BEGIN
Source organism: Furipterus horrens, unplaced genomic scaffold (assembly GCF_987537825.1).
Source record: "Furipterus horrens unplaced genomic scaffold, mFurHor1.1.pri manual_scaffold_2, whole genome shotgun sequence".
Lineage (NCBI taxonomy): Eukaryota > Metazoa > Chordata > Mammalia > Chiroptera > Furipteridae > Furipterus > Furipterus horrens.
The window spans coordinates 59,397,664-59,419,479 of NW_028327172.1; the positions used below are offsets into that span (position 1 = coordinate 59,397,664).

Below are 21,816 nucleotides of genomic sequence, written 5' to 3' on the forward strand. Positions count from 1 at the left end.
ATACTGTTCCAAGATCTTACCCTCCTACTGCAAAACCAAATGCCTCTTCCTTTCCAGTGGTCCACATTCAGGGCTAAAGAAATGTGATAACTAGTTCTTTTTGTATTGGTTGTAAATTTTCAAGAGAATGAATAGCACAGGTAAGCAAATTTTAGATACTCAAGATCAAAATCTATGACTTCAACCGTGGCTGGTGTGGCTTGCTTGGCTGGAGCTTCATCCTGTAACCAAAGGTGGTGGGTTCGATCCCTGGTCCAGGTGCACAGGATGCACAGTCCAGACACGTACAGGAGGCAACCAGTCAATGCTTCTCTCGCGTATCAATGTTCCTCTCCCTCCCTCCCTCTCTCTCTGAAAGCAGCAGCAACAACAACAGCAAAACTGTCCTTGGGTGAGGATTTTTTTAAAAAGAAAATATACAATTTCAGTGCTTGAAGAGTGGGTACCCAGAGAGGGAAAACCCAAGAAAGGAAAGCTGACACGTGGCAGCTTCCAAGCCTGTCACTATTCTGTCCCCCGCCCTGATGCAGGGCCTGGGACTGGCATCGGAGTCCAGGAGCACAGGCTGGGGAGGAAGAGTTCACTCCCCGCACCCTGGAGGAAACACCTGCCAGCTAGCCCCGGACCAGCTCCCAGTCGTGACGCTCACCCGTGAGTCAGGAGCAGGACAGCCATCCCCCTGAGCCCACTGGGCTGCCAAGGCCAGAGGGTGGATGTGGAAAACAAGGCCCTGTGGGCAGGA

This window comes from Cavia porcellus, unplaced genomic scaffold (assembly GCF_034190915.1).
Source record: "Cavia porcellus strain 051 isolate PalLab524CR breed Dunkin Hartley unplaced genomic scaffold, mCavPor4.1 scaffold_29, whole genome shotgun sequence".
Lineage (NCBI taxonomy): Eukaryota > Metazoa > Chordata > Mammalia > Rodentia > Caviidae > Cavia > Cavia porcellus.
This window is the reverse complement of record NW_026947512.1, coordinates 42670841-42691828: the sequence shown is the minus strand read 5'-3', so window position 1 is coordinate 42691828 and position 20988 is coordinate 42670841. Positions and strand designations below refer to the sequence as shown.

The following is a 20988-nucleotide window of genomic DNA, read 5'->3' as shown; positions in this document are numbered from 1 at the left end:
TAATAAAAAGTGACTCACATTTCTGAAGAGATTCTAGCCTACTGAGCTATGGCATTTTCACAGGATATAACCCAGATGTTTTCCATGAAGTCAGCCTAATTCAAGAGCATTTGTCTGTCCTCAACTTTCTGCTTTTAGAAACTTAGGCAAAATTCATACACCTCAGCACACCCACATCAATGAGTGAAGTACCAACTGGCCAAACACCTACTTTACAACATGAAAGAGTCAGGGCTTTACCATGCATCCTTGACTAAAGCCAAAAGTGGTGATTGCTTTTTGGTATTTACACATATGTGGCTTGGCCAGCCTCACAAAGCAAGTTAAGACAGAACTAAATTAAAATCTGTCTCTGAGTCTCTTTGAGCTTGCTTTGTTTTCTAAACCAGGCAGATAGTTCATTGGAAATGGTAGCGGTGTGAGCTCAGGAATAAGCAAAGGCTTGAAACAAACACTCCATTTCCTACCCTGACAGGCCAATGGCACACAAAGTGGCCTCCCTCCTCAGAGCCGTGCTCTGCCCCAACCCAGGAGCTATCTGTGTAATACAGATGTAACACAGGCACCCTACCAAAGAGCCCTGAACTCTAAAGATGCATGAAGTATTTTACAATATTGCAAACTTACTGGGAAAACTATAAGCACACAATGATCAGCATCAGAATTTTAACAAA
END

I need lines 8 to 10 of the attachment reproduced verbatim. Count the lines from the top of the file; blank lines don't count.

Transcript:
Source record: "Cavia porcellus strain 051 isolate PalLab524CR breed Dunkin Hartley unplaced genomic scaffold, mCavPor4.1 scaffold_29, whole genome shotgun sequence".
Lineage (NCBI taxonomy): Eukaryota > Metazoa > Chordata > Mammalia > Rodentia > Caviidae > Cavia > Cavia porcellus.
This window is the reverse complement of record NW_026947512.1, coordinates 42670841-42691828: the sequence shown is the minus strand read 5'-3', so window position 1 is coordinate 42691828 and position 20988 is coordinate 42670841. Positions and strand designations below refer to the sequence as shown.